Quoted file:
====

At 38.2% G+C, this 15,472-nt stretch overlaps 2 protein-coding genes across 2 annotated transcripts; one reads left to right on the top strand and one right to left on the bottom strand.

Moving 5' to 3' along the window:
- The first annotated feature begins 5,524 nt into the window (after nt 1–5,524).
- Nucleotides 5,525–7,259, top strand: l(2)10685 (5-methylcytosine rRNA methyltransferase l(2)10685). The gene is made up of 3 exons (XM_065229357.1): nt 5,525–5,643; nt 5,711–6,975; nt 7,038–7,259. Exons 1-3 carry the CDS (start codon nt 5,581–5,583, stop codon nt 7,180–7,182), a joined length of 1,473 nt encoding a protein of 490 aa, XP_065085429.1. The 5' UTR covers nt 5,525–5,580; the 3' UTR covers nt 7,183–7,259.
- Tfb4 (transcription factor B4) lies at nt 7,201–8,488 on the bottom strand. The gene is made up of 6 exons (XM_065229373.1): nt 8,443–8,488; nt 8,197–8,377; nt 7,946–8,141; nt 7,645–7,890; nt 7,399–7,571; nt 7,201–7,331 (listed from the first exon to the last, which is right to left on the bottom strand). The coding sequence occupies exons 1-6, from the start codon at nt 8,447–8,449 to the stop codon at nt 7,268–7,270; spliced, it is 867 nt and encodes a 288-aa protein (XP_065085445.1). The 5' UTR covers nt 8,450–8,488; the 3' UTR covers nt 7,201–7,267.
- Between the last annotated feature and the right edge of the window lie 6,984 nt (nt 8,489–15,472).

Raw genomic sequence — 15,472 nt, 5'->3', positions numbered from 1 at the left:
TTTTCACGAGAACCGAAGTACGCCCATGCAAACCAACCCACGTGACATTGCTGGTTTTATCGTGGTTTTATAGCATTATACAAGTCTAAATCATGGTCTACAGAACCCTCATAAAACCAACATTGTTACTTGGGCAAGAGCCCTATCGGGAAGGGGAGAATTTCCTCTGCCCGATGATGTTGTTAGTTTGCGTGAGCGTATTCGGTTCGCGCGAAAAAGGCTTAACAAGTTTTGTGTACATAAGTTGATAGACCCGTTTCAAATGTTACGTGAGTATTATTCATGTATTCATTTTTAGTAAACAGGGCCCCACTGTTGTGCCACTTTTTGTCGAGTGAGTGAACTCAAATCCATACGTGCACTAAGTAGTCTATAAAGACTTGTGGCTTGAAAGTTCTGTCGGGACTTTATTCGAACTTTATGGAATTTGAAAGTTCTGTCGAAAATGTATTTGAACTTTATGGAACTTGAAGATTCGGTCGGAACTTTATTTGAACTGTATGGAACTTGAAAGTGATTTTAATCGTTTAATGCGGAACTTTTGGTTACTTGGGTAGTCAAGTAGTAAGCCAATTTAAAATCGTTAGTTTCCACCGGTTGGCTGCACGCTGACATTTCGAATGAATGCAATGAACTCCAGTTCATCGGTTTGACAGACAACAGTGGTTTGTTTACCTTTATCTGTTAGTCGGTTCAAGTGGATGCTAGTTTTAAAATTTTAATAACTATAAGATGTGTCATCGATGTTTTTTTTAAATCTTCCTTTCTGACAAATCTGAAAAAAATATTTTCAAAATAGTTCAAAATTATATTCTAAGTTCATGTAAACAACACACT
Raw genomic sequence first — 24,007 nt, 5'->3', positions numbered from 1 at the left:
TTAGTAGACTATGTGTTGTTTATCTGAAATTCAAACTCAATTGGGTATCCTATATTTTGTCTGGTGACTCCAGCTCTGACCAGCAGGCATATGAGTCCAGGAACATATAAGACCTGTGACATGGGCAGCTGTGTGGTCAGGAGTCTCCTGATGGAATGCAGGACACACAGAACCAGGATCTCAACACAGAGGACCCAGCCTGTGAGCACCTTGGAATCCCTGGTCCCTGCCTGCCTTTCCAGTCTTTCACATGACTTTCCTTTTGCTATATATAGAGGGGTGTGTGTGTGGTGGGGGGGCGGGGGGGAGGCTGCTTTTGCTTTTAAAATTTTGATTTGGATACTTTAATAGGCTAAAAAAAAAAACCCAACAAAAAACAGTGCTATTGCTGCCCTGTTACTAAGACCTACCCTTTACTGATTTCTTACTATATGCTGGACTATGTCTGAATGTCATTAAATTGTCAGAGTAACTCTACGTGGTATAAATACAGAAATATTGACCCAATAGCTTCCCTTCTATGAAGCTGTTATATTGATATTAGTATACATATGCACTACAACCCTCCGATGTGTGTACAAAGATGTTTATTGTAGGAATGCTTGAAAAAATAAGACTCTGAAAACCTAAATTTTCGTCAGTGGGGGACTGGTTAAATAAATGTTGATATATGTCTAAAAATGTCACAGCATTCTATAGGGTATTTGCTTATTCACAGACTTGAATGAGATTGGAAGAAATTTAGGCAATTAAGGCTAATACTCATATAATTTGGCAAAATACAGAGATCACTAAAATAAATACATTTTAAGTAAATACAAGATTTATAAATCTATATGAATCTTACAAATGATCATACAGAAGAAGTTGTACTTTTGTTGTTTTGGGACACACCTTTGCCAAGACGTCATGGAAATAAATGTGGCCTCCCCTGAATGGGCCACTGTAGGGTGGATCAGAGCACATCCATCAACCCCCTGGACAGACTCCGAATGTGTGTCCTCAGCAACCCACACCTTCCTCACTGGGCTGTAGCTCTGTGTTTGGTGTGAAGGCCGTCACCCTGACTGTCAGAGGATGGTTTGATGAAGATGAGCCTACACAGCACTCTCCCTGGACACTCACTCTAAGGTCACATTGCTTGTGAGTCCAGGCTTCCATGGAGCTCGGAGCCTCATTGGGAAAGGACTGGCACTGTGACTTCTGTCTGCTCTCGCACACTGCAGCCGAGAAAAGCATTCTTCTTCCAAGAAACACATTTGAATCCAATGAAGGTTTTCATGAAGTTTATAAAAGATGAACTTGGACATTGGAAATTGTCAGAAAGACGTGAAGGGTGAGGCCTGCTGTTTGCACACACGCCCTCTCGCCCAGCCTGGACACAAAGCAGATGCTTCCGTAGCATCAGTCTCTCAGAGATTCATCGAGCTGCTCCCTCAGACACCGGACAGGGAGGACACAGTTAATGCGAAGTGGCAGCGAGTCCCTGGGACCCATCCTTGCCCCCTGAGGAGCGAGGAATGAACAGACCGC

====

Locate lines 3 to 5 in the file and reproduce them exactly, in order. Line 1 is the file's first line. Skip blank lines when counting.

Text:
- The first annotated feature begins 5,524 nt into the window (after nt 1–5,524).
- Nucleotides 5,525–7,259, top strand: l(2)10685 (5-methylcytosine rRNA methyltransferase l(2)10685). The gene is made up of 3 exons (XM_065229357.1): nt 5,525–5,643; nt 5,711–6,975; nt 7,038–7,259. Exons 1-3 carry the CDS (start codon nt 5,581–5,583, stop codon nt 7,180–7,182), a joined length of 1,473 nt encoding a protein of 490 aa, XP_065085429.1. The 5' UTR covers nt 5,525–5,580; the 3' UTR covers nt 7,183–7,259.
- Tfb4 (transcription factor B4) lies at nt 7,201–8,488 on the bottom strand. The gene is made up of 6 exons (XM_065229373.1): nt 8,443–8,488; nt 8,197–8,377; nt 7,946–8,141; nt 7,645–7,890; nt 7,399–7,571; nt 7,201–7,331 (listed from the first exon to the last, which is right to left on the bottom strand). The coding sequence occupies exons 1-6, from the start codon at nt 8,447–8,449 to the stop codon at nt 7,268–7,270; spliced, it is 867 nt and encodes a 288-aa protein (XP_065085445.1). The 5' UTR covers nt 8,450–8,488; the 3' UTR covers nt 7,201–7,267.